All these things are a really good way to learn your astronomy.

 

You can read all the things going, the theory, the books whether legendary, generally formal or popular, the articles online.

 

But take an object, especially one that has some level of atypicality, and intercompare it with others by getting all the data together as possible to do, and checking, and looking up what certain things mean, and you learn tons of stuff.  Practical learning.

 

There is a lot to be said for people getting the hang of the infrared and its spectroscopy, I've been saying that for years.  For star type stars (not black holes nor neutron stars etc where you are likely better off with radio and xrays) infrared is going to reveal a lot, especially about their initial stages and their endtimes.  All this nitpicking about early galaxies and trying to find the start of the universe is all well and good, and interesting to some extent, but truthfully stars are often more fun in astronomy, although not necessarily much to look at for a visual observer unless they're binaries or at a pinch variables.

 

This star seems to be semi-legendary because of its nature in the sense that it is known about and mentiond as a bit of a unique star with some "record breaking" bits and pieces involved, but seems to have missed regular in depth study.  It's not that faint, an all year around target for Northern observatories, but only a handful of people seem to have actively targetted, like the chap robin mentioned the paper about.

 

post-AGB, stars are a big topic with some professionals (although the topic may more often be dealt with as a subset of an interest in all AGB stars to some), albeit as a bit of a niche. AGB stars are in fact it is one of the few niche topics that still has its own newsletter, most other newsletterss have died and gone away.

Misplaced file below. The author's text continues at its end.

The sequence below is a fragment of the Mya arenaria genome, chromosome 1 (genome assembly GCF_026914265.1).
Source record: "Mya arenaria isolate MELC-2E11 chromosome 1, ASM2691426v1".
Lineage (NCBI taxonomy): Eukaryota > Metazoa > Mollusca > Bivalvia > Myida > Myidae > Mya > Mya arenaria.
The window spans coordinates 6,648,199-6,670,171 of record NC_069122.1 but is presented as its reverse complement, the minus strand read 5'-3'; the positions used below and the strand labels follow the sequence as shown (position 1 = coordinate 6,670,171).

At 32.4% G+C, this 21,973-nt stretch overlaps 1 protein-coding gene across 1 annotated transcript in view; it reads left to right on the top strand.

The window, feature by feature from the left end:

https://www.astro.ke...Bnews/view.html

 

The bias nowadays though is going to the other end of a star's life, the start.  They're doesn't seem to have been much microwave mapping for instance of these objects, although some lovely images have come from ALMA of some AGB stars that throw off rings (spheres possibly, we see images projected upon the plane of the sky).

 

Possibly this start isn't likely thougth of as an AGB or post-AGB.  Though, if you cheated only slightly on definitions, very massive stars like this, and VY CMa for that matter despite it being more dissimilar to RW Cep than RW Cep is to rho Cas, could be said to be born as AGB or post-AGB, and probably have lifespans of ten million years or less.  When I see lifespan I don't necessarily mean full age from start to very finish, I mean their being as they are now.  That's why there are so few around at this time, it is a short lived phase as well as being a rarer kind of star.

 

You'll probably always remember this one even after it is all done and done with and years have passed, and you will certainly absorb the knowledge and information you glean far better than you would have otherwise.  I personally find objects like this far more interesting that all the eruptives that are the fad nowadays, which at the end of the day are all pretty samey.

 

Amateur spectroscopists also add some greater interest to it too as such information did not appear publicly until formal papers, if any, eventually appeared in the scientific literature.



#162 VY Canis Majoris

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Posted 23 January 2023 - 04:17 PM

I have compared the IRAS low resolution spectra to the flux in the V-band (taken from the VizieR SED plot), and found that RW Cep's infrared excess is stronger than Rho Cas' by several orders of magnitude. The spectrum instead seems a lot more similar to V915 Sco, one of only very few other K-type hypergiants, although V915 Sco has a weaker 10 micron feature.

#163 VY Canis Majoris

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Posted 24 January 2023 - 04:05 AM

Is there enough to warrant orange or K-type hypergiants as their own type of star? RW Cep and V915 Sco definetly seem a lot more similar to each other than they seem similar to yellow hypergiants, at least in their mid-IR spectrum. With RW Cep still undergoing YHG-like eruptions and having some YHG-like properties it definetly seems like some intermediate to YHGs and RHGs/RSGs.